263 F2d 339 Application of Percival H Sherron
263 F.2d 339
Application of Percival H. SHERRON.
Patent Appeal No. 6379.
United States Court of Customs and Patent Appeals.
February 5, 1959.
Jan H. Van den Beemt, and Busser, Smith & Harding, Philadelphia, Pa. (Morris Relson, New York City, William A. Smith, Jr., Washington, D. C., and Darby & Darby, New York City, of counsel), for appellant.
Clarence W. Moore, Washington, D. C. (George C. Roeming, Washington, D. C., of counsel), for Commissioner of Patents.
Before WORLEY, Acting Chief Judge, and RICH and MARTIN, Associate Judges.
WORLEY, Acting Chief Judge.
This is an appeal from the decision of the Board of Appeals of the United States Patent Office affirming the Primary Examiner's rejection of claims 41, 43, 48, 49, and 50 of appellant's application for a patent on an improvement in a telephone booth, on the ground of lack of invention over prior art.
The following are typical of the appealed claims:
"41. In a telephone booth a ceiling structure comprising upper and lower horizontal panels extending over substantially the entire booth ceiling and spaced apart to provide a chamber for electrical and telephone wiring, means downwardly displaceably connecting substantially a major portion of said lower panel to the remainder of the structure, illuminating means mounted in said chamber, and removable light transmitting means mounted in said displaceable portion of said lower panel below said illuminating means, said displaceable panel portion upon displacement thereof providing an opening for access from the interior of the telephone booth to the entire space within said ceiling chamber and to said illuminating means and electrical and telephone wiring within said ceiling chamber.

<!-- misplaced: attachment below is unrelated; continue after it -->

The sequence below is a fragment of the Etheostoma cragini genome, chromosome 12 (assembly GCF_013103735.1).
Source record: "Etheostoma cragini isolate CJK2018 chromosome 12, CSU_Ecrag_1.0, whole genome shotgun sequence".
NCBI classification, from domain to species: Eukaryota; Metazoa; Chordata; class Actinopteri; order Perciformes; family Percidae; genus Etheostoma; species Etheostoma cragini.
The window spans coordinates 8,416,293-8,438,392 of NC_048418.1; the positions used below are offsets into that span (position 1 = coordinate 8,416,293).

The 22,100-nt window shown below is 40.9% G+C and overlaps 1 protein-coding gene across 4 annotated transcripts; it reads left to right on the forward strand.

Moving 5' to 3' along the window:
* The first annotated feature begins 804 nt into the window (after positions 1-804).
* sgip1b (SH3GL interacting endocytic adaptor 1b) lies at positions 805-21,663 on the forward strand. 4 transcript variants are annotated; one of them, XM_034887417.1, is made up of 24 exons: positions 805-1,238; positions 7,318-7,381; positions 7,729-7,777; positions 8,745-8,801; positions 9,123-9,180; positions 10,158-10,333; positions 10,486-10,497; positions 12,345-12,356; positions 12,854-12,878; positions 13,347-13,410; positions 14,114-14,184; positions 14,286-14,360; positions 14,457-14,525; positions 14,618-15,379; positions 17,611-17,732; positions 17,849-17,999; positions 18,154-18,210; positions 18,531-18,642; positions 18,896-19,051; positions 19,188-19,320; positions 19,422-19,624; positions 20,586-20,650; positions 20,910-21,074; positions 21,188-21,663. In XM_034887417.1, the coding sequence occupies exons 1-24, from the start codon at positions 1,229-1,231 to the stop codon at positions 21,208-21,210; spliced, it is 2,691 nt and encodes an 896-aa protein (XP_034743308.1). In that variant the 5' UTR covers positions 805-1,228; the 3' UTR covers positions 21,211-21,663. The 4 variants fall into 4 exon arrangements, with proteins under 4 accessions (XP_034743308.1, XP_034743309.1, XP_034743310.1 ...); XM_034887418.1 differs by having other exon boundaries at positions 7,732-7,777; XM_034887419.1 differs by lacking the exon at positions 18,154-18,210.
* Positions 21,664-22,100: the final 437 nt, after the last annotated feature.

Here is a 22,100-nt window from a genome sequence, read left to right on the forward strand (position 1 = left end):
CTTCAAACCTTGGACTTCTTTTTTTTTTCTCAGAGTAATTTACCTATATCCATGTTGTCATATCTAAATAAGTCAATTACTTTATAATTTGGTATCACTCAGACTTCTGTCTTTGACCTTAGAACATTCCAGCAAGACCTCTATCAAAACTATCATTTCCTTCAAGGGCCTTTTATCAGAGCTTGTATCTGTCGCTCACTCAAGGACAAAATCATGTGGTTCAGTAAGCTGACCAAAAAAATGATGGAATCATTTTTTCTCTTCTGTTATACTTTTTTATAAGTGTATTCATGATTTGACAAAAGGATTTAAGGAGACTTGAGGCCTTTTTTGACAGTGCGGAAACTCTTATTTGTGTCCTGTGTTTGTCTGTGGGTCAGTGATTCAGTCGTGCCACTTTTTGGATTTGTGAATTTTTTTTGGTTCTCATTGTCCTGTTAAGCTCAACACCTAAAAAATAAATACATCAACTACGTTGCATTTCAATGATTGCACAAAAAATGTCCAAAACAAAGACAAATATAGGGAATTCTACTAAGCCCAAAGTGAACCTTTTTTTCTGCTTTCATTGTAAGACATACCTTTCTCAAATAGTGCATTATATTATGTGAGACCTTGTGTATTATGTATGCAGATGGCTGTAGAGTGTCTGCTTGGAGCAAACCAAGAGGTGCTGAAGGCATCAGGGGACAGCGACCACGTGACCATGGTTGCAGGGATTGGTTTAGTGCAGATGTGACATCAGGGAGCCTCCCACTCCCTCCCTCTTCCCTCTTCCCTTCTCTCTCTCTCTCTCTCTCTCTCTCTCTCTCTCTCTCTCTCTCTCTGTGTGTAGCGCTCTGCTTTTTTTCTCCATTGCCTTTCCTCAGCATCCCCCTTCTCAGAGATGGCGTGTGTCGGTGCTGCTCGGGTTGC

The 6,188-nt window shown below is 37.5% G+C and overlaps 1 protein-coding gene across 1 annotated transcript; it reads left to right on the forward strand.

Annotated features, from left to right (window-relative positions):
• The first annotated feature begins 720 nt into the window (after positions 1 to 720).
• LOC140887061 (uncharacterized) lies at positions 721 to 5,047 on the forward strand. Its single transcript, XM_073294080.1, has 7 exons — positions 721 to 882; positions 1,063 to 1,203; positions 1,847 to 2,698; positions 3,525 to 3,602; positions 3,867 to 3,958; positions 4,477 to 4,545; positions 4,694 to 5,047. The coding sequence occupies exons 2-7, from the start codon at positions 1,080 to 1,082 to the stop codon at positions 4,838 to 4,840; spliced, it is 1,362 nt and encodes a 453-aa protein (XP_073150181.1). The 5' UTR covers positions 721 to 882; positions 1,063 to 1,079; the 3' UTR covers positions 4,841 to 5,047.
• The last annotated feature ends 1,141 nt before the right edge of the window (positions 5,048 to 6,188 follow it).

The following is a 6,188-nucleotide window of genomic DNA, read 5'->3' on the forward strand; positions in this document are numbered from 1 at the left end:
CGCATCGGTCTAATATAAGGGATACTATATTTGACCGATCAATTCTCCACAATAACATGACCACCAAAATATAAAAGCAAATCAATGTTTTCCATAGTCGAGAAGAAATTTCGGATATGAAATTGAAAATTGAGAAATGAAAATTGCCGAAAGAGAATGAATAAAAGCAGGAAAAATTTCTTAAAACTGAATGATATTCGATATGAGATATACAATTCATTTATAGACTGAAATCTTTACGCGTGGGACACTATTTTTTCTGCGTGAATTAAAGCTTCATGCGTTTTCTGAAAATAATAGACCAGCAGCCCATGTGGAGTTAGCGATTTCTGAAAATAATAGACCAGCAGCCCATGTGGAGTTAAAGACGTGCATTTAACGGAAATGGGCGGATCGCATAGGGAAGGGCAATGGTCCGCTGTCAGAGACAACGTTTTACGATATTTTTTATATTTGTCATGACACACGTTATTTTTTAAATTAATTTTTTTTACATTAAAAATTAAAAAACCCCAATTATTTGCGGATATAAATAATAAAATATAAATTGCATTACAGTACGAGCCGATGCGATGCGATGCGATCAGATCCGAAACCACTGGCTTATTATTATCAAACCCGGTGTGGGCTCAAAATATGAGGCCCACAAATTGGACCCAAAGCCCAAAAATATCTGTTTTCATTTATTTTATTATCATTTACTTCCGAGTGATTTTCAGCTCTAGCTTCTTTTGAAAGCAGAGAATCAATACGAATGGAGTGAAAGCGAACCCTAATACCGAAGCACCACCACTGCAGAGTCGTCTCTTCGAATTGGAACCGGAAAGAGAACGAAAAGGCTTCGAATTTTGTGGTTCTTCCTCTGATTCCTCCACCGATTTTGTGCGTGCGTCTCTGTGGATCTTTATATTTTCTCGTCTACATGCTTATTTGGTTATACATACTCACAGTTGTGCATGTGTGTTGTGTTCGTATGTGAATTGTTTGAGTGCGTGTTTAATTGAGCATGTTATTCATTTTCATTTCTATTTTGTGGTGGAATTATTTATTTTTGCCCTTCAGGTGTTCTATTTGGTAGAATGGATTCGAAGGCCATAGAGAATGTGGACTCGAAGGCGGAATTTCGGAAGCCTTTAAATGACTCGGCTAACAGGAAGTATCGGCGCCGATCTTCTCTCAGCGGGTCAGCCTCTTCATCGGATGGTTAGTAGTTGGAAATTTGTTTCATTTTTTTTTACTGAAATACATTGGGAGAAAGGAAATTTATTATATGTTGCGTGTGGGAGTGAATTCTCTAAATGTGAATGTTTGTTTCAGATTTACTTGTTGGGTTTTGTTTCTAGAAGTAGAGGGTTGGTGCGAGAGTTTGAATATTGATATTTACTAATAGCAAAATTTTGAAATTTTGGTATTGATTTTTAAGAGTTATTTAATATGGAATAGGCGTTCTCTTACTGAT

"49. In a telephone booth including side walls and a folding door in the front of the booth, a ceiling structure supported by said side walls, said ceiling structure comprising upper and lower horizontal panels spaced apart to provide a chamber for electrical and telephone wiring, means displaceably connecting a portion of said lower panel to the remainder of the structure, said displaceable panel portion extending for substantially the entire width of said lower panel transversely of the booth and extending for substantially a major portion of the depth of said lower panel extending from the front to the back of the booth, the front edge of said displaceable panel portion being positioned to be openable when the booth doors are open, illuminating means mounted in said chamber, and removable light transmitting means mounted in said displaceable panel portion below said illuminating means, said displaceable panel portion providing, upon displacement thereof, an access opening for installation of electrical and telephone wiring and for electrical apparatus in said ceiling chamber."
The single reference relied on is: Kuntz, 1,979,072, October 30, 1934.